Chesapeake Bay's Independent Newspaper ~ Since 1993
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Volume XVII, Issue 52 ~ December 24 - December 30, 2009

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Fish are Biting

But so is the weather. Deep snow and bitter cold have curtailed most fishing on the Bay, but it will undoubtedly be clear and warmer within the next week or so. When it does, pickerel and white perch should provide sport and sustenance for those braving the elements.

In Season

The weather has also made the hunting difficult, but those braving the thigh-deep snows are limiting out on geese in short order with countless flocks of the birds moving over the countryside looking for food in the freezing temperatures. The snow has also made deer tracking easier for bow hunters and those shooting muzzleloaders, but getting any animals bagged out of the field can present its own challenge. Four-wheeler ATVs and toboggans are at a distinct advantage in these conditions. Goose, duck, deer and small game remain in season at least through January.

Hundreds of Geese A-Honking

In the early winter cold, airborne shows and early limits

There were over a hundred of the big, powerful, Canada geese. Cupping their wings, they sailed around and behind our half-pit. The birds had approached near enough that, though they had passed out of our sight, the whistling of their six-foot wingspreads was clearly audible. Our hands reached out to touch the stocks of our shotguns.

Then the large flock of graceful birds banked back into view, low out front, slipping across and into the wind, toward our decoys. We could see them clearly now through the screen of grass that brushed out the front of our hide. The cacophony of the honks, clucks and throaty cackles as they made their final approach magnified their already substantial numbers.

“Darn it boys,” our friend and host Henry Stinton whispered between clucks on his goose flute. “I hate to do this, but we’ve got to let these guys go. There’s just too many of them. Educating this many birds just isn’t a good idea so early in the season.”

Buddy, Kevin Sullivan, and I didn’t mind. It was the third big flock of Canada geese tolling into us that morning that we were passing up, and by this time we were just enjoying the attention.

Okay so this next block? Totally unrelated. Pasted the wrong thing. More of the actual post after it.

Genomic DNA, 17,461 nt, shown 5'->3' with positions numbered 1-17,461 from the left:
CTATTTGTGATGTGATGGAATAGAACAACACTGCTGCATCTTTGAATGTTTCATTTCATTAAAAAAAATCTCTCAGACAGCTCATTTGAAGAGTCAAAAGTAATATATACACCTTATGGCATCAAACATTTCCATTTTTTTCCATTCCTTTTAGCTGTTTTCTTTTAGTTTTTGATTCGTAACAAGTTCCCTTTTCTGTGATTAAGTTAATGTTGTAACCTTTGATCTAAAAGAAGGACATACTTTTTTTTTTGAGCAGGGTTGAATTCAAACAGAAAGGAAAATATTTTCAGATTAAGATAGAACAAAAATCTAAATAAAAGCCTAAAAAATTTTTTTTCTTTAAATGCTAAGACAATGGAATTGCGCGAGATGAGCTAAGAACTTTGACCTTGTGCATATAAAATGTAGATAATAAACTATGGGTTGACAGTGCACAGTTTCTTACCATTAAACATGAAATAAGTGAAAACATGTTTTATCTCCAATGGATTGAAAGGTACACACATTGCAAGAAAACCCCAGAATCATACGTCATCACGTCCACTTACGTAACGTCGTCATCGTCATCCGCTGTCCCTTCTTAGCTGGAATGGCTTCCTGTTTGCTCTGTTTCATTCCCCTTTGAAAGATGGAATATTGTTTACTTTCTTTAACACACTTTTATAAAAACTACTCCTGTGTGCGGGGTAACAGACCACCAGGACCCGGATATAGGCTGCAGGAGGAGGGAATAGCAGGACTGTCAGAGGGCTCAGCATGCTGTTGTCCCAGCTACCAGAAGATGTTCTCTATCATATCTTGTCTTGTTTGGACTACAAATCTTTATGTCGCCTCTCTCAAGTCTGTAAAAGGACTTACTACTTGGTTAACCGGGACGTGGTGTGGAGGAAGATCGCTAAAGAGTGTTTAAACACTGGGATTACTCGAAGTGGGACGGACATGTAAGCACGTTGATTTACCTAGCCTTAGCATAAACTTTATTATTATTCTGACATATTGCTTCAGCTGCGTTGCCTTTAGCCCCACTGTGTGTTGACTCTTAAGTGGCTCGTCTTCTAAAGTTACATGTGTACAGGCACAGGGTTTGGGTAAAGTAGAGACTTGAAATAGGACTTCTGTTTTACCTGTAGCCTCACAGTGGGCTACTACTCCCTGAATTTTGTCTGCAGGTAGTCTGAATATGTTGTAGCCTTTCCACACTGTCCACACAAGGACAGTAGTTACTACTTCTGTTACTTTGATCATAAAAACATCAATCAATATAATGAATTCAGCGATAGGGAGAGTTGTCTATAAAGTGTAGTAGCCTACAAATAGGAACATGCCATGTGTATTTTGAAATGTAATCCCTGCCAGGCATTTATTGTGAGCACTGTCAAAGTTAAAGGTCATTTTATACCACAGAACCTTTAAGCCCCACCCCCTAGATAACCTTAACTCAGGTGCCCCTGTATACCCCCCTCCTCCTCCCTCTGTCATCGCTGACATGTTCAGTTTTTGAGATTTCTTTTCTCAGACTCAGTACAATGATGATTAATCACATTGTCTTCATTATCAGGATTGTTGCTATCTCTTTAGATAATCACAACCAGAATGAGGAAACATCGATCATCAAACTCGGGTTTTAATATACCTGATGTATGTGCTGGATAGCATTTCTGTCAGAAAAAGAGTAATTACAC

We three had already grassed a number of birds out of smaller groups that had decoyed earlier, and it was obvious that we were going to get ample opportunities to finish out our limits.

I was trying to get a photo or two of the close overhead air traffic, when some of the nearer birds realized something was amiss. Calling out in urgent alarm, they began to climb in frantic exits. That action brought a panic-level mix to the scenario, while the back end of the flock blithely continued to arrive.

Confused geese twisted and turned and complained loudly as numerous mid-air collisions were narrowly avoided. After a long minute of noisy, skyborne bedlam, the air finally cleared of birds. A calm quiet reclaimed the winter landscape, and we took stock of what had become a particularly successful day.

The True Wealth of the Eastern Shore

Having hunted the Canada goose on and off for over 30 years I know you get few hunts, anywhere, like the one we were enjoying. The land around us made the experience even more interesting. We were on Maryland’s Eastern Shore, just outside of the small town of McDaniel.

Specifically, we were shooting on the original McDaniel farm, where the family that founded the nearby community first put down its roots. A tiny cemetery on the farm has a number of weathered headstones, most too worn by wind and time to be legible. Later in the day when I got further opportunity to examine them, I read one dated 1653.

The farm had passed on to the Lothrop family sometime in the 1960s, and the well-maintained grounds comprising over 300 acres on the Chesapeake Bay is still as beautiful as when the land was first cultivated some 350 years ago. Orchards of chestnuts, apples and other fruits cover the areas around the renovated and expanded manor house. Tall pines border the Bay, and fields of soybean and corn stretch out across the low-lying Eastern Shore landscape.

Our friend Henry has maintained the landscaping and orchards for Eben Lothrop for over 20 years and has also enjoyed the privilege of hunting the game- and waterfowl-rich farmland and Bayfront property. He was sharing this treasure with Kevin and me, and we were having a fantastic time.

Born and raised on the Shore, Henry said that some of the people he grew up with were leaving the rural areas for cities to pursue better incomes. He said that for himself and his family, that would be a great mistake.

“My friends don’t seem to realize that the true wealth of the Eastern Shore is in the ducks and the geese, the rockfish and crabs and the wildness and the colonial heritage that can only be found here in the country.”

DNR Notes

Maryland Department of Natural Resources Boating Services is considering an initiative next season to focus on excessive wakes and behavior that endanger other boaters as well as causing needless shoreline erosion. I heartily agree with this effort, having experienced and witnessed thoughtless actions like that all too often on the Chesapeake.

Maryland law requires that anyone born after July 1, 1972, must have completed a boating safety class and have a Certificate of Boating Safety Education on board while operating any powered watercraft (first offense $25; subsequent offenses up to $500). However, it is also my experience that the law is rarely enforced with anything other than a warning, and few boaters are even aware of the requirement. Perhaps it is time to finally publicize and enforce this law. Call Bob Gaudette, Director of Boating Services, at 410-260-8462 to voice your opinion.

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